Because blepharitis cannot be cured, ongoing treatment is critical. Lifelong treatment for blepharitis includes such things as good eyelid hygiene, medications (for severe cases), and eyelid massage. If other conditions, such as acne rosacea, are also present, treatment will include managing these conditions as well. The goal is to minimize the symptoms of blepharitis and their affect on a person's life.
There is currently no cure for blepharitis, so treatment involves controlling the condition. In most cases, blepharitis can be controlled by a lifelong commitment to good eyelid hygiene. In certain situations, medications or other treatment options may be considered.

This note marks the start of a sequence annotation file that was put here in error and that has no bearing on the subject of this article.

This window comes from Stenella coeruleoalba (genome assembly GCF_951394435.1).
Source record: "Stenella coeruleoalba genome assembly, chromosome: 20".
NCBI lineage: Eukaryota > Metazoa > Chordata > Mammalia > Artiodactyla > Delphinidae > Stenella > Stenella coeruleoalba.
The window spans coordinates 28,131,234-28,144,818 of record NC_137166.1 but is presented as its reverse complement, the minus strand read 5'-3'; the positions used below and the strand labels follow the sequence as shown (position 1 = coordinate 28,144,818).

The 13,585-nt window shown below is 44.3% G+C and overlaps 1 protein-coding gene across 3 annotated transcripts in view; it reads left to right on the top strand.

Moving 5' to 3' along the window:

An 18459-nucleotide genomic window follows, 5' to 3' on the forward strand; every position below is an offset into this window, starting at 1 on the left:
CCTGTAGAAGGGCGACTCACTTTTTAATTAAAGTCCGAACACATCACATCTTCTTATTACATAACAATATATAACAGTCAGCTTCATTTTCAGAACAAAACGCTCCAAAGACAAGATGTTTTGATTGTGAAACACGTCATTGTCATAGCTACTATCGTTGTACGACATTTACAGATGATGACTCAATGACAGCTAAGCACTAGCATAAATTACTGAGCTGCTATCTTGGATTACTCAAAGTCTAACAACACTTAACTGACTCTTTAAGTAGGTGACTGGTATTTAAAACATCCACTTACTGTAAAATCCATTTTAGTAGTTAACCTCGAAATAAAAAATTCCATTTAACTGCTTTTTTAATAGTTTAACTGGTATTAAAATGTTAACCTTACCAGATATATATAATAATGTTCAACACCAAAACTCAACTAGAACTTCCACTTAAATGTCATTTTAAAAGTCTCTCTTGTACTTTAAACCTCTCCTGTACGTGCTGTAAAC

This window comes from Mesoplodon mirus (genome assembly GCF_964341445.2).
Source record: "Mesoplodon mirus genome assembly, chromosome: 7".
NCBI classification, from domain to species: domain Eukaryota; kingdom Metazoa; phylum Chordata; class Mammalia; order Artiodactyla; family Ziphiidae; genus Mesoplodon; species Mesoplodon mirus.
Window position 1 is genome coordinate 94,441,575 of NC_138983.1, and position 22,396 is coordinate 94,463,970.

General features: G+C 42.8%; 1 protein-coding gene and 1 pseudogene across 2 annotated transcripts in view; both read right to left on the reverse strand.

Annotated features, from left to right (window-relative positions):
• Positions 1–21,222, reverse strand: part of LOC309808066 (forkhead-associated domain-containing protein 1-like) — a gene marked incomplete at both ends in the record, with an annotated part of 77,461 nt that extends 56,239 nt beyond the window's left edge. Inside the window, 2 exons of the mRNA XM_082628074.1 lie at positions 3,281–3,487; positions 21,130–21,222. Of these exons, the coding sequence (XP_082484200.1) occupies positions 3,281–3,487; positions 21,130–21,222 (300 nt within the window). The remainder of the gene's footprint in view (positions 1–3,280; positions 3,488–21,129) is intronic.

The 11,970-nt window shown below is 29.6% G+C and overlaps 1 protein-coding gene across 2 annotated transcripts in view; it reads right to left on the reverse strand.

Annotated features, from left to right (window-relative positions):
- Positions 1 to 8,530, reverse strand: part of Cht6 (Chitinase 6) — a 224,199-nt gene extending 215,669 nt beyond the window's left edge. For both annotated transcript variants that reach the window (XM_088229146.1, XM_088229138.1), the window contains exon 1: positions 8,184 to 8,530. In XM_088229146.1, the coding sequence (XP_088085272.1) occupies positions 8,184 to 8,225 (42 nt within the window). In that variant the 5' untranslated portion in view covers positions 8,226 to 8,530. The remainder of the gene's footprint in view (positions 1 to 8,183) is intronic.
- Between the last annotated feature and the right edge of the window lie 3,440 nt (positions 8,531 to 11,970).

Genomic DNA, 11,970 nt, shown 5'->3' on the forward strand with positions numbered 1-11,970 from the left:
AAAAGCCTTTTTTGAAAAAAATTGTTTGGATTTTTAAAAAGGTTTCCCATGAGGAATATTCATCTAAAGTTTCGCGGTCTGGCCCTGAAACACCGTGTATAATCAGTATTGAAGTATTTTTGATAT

Treatment for both forms of blepharitis involves keeping the lids clean and free of crusts. Warm compresses should be applied to the lid to loosen the crusts. The warm compresses are then followed by a light scrubbing of the eyelid with a cotton swab and a mixture of water and baby shampoo.
Because blepharitis rarely goes away completely, most people must maintain an eyelid hygiene routine for life.
If the blepharitis is severe, an eye care professional may also prescribe antibiotics or steroid eyedrops.
If the condition is associated with dry eyes, artificial tears (such as Refresh®) four to eight times per day may be recommended as part of a person's blepharitis treatment regimen.
When scalp dandruff is present, a dandruff shampoo for the hair is recommended.
In addition to the warm compresses for treating blepharitis, people with posterior blepharitis will need to massage their eyelids to help remove the oil accumulated in the glands.
People who also have acne rosacea should have that condition treated at the same time they are undergoing treatment for blepharitis.